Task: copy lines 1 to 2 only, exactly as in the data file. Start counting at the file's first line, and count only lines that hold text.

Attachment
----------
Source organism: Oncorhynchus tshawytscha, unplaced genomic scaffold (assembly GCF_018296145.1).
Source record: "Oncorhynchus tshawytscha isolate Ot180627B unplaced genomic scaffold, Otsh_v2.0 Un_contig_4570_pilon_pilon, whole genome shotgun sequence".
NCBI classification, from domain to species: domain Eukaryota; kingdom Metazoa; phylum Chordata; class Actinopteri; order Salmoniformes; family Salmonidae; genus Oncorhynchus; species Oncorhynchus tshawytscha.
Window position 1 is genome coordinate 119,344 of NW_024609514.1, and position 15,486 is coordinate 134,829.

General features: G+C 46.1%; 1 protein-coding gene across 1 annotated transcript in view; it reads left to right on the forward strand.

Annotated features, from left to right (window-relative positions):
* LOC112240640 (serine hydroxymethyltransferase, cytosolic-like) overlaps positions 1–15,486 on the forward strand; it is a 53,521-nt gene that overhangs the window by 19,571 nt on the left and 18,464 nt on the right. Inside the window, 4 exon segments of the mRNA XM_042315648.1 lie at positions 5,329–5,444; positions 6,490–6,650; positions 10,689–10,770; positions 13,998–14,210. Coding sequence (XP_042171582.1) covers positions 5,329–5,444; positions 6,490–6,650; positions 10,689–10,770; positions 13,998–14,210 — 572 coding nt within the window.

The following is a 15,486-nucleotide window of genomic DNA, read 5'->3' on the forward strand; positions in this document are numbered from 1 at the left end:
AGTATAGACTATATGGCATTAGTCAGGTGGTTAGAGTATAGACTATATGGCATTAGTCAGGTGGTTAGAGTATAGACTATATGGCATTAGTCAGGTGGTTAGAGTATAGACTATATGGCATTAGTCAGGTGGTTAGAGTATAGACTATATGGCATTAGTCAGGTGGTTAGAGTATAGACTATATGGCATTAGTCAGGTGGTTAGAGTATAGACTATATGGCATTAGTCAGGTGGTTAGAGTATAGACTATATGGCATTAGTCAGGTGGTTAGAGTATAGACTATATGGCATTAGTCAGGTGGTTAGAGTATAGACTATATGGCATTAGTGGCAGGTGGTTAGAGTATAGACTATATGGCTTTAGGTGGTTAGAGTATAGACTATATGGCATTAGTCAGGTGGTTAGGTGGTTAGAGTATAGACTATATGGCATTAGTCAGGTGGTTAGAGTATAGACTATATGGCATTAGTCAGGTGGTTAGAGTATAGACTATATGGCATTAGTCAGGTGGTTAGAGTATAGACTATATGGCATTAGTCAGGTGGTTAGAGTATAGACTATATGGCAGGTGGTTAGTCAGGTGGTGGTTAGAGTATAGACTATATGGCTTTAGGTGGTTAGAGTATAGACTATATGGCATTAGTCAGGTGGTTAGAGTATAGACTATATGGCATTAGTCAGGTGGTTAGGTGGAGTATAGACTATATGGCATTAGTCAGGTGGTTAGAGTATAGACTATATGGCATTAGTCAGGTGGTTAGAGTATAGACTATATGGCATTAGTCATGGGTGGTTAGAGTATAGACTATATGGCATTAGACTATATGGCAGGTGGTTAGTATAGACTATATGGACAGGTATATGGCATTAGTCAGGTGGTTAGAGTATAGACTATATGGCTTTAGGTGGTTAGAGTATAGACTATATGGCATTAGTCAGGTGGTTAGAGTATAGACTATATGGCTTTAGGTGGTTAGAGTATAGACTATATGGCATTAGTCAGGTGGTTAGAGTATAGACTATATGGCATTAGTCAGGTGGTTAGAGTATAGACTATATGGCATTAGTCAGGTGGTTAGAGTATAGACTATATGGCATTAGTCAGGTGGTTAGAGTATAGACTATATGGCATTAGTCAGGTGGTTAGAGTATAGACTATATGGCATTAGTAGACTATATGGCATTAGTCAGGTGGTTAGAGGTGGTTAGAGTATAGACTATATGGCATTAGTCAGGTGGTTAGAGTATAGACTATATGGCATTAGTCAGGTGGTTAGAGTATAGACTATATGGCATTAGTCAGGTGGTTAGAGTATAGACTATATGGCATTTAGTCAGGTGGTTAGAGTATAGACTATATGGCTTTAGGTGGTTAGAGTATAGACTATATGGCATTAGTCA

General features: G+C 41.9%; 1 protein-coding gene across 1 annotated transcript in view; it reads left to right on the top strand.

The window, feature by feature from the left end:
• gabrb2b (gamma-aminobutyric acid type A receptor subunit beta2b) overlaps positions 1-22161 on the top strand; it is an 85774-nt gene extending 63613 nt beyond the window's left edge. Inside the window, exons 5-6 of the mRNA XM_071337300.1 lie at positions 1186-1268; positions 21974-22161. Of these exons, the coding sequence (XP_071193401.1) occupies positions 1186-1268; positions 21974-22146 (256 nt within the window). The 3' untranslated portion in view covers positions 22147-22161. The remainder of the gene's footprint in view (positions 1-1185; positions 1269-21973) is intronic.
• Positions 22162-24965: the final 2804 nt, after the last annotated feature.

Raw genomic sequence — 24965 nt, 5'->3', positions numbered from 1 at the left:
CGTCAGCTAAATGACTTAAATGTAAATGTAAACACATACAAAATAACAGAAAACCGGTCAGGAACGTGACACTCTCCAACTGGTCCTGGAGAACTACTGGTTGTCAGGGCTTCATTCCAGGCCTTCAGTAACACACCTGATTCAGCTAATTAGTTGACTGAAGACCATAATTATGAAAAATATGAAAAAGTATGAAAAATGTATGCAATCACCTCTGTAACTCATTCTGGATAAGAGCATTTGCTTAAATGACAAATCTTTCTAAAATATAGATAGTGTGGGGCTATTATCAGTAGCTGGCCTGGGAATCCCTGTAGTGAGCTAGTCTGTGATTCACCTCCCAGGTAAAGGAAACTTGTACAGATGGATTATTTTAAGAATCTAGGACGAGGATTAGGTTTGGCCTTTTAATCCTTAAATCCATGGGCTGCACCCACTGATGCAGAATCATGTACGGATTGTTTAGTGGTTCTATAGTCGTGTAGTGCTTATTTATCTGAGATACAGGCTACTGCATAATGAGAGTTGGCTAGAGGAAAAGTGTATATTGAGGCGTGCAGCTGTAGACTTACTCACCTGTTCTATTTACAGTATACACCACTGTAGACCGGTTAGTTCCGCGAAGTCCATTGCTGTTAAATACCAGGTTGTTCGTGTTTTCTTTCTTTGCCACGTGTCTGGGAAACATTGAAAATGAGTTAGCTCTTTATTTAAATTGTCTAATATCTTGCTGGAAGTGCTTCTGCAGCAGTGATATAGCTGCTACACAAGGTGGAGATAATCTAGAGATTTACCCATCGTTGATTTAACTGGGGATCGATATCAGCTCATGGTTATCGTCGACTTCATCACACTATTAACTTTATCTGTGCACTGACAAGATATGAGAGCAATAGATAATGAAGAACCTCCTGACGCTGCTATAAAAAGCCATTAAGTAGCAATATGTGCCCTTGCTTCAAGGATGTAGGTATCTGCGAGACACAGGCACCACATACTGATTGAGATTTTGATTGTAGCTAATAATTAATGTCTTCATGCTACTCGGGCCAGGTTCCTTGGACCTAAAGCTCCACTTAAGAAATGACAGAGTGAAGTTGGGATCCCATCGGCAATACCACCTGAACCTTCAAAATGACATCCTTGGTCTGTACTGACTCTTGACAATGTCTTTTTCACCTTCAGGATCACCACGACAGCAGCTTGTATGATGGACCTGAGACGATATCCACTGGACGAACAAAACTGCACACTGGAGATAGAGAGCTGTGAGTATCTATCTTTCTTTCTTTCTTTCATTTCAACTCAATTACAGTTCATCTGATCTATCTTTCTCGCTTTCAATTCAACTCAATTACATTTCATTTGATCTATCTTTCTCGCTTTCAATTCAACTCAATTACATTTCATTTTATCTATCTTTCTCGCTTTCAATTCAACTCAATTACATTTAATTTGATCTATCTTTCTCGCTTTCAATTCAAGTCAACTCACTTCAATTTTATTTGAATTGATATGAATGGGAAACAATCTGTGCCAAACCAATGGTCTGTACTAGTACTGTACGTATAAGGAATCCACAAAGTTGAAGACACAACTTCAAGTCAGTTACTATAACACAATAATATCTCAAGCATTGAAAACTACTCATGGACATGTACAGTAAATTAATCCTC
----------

Source organism: Oncorhynchus tshawytscha, unplaced genomic scaffold (assembly GCF_018296145.1).
Source record: "Oncorhynchus tshawytscha isolate Ot180627B unplaced genomic scaffold, Otsh_v2.0 Un_contig_4570_pilon_pilon, whole genome shotgun sequence".